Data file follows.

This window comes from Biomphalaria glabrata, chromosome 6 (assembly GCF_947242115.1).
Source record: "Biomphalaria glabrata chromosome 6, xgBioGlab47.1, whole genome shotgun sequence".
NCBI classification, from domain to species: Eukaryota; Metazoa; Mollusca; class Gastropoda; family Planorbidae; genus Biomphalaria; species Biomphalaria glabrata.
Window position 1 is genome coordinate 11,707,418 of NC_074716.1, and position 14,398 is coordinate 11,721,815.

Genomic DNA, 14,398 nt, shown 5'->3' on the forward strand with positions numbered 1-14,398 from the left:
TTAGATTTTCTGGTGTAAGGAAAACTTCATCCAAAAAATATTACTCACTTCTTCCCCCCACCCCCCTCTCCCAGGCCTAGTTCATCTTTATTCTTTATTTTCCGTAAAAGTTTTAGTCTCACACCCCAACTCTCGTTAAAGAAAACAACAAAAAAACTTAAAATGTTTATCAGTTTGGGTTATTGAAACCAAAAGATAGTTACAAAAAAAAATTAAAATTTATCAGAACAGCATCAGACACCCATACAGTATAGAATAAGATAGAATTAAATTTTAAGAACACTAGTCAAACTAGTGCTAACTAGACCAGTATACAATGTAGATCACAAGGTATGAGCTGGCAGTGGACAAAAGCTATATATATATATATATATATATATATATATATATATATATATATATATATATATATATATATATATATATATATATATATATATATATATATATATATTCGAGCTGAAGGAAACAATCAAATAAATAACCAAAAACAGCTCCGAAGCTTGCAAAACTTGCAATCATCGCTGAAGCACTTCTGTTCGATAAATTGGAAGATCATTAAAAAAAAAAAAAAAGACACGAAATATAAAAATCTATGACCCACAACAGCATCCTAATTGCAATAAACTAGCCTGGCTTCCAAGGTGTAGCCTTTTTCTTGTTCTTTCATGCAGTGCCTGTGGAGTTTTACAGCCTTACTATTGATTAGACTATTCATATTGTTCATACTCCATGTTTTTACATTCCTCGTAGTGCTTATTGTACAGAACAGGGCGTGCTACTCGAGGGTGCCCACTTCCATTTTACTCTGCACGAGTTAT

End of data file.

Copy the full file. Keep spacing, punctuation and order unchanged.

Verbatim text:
This window comes from Biomphalaria glabrata, chromosome 6 (assembly GCF_947242115.1).
Source record: "Biomphalaria glabrata chromosome 6, xgBioGlab47.1, whole genome shotgun sequence".
NCBI classification, from domain to species: Eukaryota; Metazoa; Mollusca; class Gastropoda; family Planorbidae; genus Biomphalaria; species Biomphalaria glabrata.
Window position 1 is genome coordinate 11,707,418 of NC_074716.1, and position 14,398 is coordinate 11,721,815.

Genomic DNA, 14,398 nt, shown 5'->3' on the forward strand with positions numbered 1-14,398 from the left:
TTAGATTTTCTGGTGTAAGGAAAACTTCATCCAAAAAATATTACTCACTTCTTCCCCCCACCCCCCTCTCCCAGGCCTAGTTCATCTTTATTCTTTATTTTCCGTAAAAGTTTTAGTCTCACACCCCAACTCTCGTTAAAGAAAACAACAAAAAAACTTAAAATGTTTATCAGTTTGGGTTATTGAAACCAAAAGATAGTTACAAAAAAAAATTAAAATTTATCAGAACAGCATCAGACACCCATACAGTATAGAATAAGATAGAATTAAATTTTAAGAACACTAGTCAAACTAGTGCTAACTAGACCAGTATACAATGTAGATCACAAGGTATGAGCTGGCAGTGGACAAAAGCTATATATATATATATATATATATATATATATATATATATATATATATATATATATATATATATATATATATATATATATATATATATATATATATATATTCGAGCTGAAGGAAACAATCAAATAAATAACCAAAAACAGCTCCGAAGCTTGCAAAACTTGCAATCATCGCTGAAGCACTTCTGTTCGATAAATTGGAAGATCATTAAAAAAAAAAAAAAAGACACGAAATATAAAAATCTATGACCCACAACAGCATCCTAATTGCAATAAACTAGCCTGGCTTCCAAGGTGTAGCCTTTTTCTTGTTCTTTCATGCAGTGCCTGTGGAGTTTTACAGCCTTACTATTGATTAGACTATTCATATTGTTCATACTCCATGTTTTTACATTCCTCGTAGTGCTTATTGTACAGAACAGGGCGTGCTACTCGAGGGTGCCCACTTCCATTTTACTCTGCACGAGTTAT